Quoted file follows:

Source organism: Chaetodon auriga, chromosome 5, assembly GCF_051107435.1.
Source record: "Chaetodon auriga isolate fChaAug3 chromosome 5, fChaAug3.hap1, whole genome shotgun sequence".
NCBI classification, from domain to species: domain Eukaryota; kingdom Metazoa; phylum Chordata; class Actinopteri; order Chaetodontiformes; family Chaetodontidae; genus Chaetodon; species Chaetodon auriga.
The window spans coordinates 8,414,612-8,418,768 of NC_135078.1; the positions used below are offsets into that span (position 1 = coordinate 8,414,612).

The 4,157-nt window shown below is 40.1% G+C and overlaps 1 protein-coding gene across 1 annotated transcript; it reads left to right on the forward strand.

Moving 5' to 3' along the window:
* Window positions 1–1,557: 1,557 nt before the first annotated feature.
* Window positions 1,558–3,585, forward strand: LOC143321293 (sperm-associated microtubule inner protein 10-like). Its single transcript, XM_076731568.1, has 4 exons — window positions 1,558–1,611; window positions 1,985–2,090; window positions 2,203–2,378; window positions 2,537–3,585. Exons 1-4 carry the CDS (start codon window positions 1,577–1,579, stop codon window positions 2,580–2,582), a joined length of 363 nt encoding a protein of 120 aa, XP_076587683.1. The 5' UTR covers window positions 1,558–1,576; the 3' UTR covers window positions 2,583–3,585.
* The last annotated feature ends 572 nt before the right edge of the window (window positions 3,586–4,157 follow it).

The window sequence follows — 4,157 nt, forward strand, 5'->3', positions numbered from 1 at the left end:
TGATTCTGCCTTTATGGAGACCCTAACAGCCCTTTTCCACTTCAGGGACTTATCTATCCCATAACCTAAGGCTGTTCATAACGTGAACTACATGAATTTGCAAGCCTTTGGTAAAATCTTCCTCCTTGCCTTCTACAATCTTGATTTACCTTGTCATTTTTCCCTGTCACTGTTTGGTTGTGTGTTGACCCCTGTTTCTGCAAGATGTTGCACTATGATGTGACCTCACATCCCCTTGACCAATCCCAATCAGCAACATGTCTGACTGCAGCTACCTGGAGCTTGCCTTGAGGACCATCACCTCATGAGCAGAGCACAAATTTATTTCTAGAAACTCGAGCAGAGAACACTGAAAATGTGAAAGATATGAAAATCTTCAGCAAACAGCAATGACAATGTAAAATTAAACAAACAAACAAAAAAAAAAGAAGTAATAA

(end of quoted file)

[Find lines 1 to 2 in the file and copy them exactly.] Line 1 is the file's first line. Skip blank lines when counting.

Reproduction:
Source organism: Chaetodon auriga, chromosome 5, assembly GCF_051107435.1.
Source record: "Chaetodon auriga isolate fChaAug3 chromosome 5, fChaAug3.hap1, whole genome shotgun sequence".